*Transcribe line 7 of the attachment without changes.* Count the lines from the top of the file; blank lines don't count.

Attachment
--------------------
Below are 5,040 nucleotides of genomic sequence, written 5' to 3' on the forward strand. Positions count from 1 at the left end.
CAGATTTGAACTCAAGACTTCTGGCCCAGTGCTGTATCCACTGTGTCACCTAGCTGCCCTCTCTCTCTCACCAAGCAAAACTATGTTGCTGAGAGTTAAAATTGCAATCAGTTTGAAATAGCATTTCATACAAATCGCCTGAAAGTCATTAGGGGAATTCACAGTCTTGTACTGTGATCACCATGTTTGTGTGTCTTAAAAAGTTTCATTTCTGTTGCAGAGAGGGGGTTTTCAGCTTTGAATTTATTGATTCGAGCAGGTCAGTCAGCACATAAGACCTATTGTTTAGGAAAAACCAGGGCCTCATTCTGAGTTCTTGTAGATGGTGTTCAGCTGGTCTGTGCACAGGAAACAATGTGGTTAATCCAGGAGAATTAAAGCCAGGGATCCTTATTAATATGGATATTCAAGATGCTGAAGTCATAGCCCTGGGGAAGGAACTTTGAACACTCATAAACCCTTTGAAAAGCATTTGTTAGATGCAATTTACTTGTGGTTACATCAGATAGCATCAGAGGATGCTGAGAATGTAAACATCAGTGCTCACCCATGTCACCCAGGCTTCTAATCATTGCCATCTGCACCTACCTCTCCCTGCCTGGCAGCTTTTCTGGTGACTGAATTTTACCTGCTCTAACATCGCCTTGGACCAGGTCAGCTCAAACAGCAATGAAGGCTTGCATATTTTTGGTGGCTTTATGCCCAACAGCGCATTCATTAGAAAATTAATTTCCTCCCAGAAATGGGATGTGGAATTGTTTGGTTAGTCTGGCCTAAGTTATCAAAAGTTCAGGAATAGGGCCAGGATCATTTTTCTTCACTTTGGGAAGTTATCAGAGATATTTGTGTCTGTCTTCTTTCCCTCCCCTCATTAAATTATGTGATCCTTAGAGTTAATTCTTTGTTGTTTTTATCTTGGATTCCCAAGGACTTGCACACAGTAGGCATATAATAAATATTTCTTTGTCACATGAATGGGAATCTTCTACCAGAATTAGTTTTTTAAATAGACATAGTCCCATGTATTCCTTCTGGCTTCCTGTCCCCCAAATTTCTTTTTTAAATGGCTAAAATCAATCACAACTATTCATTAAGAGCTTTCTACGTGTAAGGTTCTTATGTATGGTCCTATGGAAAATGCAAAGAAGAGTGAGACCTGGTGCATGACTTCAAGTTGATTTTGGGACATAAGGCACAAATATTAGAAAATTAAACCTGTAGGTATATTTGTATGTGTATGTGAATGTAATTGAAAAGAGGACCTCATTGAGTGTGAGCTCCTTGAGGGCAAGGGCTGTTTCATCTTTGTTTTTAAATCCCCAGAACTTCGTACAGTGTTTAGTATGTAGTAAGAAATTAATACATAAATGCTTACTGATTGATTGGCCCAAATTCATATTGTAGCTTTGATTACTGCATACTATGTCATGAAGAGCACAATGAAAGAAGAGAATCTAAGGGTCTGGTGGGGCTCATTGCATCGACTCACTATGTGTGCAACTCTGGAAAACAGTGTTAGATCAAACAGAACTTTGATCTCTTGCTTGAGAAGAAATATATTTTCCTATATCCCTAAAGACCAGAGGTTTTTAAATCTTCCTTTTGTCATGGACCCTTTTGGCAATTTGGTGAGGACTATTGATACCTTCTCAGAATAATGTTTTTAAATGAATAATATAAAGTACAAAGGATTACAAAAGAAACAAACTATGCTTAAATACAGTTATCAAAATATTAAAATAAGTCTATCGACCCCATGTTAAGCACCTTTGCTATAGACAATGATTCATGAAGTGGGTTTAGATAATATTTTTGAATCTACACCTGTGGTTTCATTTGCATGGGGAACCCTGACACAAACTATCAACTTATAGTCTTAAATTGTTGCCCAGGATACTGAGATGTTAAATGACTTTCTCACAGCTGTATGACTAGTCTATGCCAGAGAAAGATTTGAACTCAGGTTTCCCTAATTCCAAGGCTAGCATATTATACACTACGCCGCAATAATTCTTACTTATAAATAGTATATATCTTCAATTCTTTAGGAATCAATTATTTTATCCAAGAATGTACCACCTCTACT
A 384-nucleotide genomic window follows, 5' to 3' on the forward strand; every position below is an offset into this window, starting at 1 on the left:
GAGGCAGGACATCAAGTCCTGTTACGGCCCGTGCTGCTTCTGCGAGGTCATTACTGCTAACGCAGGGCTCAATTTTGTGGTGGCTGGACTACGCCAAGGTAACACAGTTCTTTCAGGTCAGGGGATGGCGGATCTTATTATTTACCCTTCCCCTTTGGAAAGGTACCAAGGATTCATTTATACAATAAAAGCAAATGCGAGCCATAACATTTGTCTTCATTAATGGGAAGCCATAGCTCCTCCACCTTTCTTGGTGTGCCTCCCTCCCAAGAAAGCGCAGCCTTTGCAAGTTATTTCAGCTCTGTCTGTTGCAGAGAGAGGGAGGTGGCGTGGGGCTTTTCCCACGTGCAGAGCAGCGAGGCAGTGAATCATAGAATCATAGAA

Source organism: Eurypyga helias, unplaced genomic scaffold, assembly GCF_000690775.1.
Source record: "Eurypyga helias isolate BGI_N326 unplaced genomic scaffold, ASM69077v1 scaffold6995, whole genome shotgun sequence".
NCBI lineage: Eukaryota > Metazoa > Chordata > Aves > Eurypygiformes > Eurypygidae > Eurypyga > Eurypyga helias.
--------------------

NCBI lineage: Eukaryota > Metazoa > Chordata > Aves > Eurypygiformes > Eurypygidae > Eurypyga > Eurypyga helias.